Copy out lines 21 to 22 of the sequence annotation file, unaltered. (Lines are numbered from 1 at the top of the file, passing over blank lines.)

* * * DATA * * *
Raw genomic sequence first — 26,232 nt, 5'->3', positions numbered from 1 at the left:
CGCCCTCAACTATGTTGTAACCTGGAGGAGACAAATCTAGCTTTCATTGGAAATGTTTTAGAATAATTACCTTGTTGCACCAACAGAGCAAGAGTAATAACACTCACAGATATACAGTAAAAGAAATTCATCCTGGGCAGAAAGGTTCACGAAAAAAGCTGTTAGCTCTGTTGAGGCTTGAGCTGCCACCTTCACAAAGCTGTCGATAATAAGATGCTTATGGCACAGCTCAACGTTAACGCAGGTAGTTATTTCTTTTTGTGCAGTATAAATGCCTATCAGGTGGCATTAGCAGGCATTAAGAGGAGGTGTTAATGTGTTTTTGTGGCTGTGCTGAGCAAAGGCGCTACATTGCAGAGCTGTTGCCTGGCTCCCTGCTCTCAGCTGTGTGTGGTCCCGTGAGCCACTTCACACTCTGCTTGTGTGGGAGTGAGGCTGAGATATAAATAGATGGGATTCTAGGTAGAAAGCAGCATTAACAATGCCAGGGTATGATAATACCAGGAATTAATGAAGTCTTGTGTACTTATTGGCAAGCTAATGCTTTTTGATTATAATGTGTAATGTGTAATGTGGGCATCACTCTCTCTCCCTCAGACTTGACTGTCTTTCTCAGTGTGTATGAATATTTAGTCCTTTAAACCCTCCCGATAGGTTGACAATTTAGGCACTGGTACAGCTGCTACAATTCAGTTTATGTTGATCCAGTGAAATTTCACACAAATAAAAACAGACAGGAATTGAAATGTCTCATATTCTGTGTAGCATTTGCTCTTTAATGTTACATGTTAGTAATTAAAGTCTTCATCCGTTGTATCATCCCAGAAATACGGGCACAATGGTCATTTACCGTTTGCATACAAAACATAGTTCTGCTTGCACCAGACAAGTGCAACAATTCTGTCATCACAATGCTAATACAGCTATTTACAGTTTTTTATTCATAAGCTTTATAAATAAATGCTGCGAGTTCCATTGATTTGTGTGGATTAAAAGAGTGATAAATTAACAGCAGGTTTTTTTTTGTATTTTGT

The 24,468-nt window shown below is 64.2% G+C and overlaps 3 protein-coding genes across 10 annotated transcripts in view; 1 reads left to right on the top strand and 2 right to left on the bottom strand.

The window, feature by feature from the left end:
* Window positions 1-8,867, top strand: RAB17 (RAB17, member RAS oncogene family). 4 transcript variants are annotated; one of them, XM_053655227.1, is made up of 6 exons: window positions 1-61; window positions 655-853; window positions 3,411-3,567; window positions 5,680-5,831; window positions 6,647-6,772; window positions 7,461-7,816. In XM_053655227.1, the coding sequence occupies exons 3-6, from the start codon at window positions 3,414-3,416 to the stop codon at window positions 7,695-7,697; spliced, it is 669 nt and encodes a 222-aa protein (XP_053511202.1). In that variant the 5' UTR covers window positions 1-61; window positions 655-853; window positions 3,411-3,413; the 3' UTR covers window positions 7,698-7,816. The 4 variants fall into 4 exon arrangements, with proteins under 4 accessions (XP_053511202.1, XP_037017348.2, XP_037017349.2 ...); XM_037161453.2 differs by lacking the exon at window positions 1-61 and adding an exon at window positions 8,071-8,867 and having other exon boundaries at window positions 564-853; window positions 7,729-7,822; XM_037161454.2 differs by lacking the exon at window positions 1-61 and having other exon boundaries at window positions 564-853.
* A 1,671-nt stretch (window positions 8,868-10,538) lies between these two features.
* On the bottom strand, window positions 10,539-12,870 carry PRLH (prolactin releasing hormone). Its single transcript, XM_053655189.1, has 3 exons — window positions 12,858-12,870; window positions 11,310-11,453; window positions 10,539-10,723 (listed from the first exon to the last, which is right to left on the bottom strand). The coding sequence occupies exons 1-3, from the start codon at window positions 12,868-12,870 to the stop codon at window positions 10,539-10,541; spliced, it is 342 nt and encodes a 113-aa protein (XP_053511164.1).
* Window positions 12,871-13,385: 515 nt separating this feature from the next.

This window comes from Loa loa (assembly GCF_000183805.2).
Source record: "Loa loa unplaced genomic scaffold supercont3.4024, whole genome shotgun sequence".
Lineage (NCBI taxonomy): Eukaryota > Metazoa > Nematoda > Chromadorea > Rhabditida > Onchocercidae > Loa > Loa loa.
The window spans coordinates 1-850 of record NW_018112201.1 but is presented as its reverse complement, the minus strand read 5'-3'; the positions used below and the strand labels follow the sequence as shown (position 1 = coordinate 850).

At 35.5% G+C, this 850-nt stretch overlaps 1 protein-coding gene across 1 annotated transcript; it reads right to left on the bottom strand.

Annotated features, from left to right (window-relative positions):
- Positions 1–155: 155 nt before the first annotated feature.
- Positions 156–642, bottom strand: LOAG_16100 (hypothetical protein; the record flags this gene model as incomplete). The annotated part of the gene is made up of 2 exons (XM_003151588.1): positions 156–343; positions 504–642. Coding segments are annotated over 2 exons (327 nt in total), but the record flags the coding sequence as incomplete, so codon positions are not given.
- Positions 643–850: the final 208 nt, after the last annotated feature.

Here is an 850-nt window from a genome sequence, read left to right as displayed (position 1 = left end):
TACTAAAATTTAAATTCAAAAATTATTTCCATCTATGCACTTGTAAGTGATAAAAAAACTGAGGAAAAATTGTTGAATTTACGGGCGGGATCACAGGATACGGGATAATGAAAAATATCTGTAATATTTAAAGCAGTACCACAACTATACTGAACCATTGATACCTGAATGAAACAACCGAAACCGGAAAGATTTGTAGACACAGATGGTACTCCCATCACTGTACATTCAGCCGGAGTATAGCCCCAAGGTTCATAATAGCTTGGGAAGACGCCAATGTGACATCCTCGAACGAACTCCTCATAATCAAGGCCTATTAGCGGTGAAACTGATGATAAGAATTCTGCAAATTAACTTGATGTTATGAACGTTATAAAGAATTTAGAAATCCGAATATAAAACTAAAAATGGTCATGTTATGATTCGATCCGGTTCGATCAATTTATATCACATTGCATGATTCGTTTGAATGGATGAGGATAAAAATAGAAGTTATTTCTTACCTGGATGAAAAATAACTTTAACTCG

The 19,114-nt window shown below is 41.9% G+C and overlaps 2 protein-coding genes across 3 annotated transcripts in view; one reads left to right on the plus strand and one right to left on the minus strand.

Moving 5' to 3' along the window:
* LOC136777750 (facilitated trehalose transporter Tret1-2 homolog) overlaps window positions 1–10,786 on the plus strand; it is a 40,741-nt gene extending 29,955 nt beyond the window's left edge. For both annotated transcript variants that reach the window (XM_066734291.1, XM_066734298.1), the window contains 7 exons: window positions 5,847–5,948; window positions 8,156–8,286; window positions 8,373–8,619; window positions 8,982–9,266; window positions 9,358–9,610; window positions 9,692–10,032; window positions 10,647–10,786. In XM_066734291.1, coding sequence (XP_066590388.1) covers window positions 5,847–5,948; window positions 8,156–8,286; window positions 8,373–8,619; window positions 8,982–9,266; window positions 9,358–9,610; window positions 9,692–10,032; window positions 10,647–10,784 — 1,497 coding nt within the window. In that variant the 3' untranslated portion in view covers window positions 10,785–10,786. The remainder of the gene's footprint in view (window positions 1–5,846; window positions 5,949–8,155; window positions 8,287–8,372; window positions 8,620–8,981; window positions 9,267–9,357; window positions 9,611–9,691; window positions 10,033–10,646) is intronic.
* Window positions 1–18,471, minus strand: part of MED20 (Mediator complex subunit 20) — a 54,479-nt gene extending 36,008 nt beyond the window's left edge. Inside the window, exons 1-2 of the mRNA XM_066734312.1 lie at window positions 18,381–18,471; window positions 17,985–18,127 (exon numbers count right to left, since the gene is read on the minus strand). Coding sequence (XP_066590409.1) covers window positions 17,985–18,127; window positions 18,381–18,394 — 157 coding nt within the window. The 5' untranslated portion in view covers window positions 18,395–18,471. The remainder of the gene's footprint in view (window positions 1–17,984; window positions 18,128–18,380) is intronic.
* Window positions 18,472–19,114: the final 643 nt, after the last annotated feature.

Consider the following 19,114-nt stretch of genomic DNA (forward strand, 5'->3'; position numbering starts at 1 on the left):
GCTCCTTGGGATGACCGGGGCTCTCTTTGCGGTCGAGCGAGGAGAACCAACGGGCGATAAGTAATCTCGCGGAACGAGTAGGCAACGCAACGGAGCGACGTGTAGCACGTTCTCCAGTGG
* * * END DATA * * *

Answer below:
Moving 5' to 3' along the window:
* LOC136777750 (facilitated trehalose transporter Tret1-2 homolog) overlaps window positions 1–10,786 on the plus strand; it is a 40,741-nt gene extending 29,955 nt beyond the window's left edge. For both annotated transcript variants that reach the window (XM_066734291.1, XM_066734298.1), the window contains 7 exons: window positions 5,847–5,948; window positions 8,156–8,286; window positions 8,373–8,619; window positions 8,982–9,266; window positions 9,358–9,610; window positions 9,692–10,032; window positions 10,647–10,786. In XM_066734291.1, coding sequence (XP_066590388.1) covers window positions 5,847–5,948; window positions 8,156–8,286; window positions 8,373–8,619; window positions 8,982–9,266; window positions 9,358–9,610; window positions 9,692–10,032; window positions 10,647–10,784 — 1,497 coding nt within the window. In that variant the 3' untranslated portion in view covers window positions 10,785–10,786. The remainder of the gene's footprint in view (window positions 1–5,846; window positions 5,949–8,155; window positions 8,287–8,372; window positions 8,620–8,981; window positions 9,267–9,357; window positions 9,611–9,691; window positions 10,033–10,646) is intronic.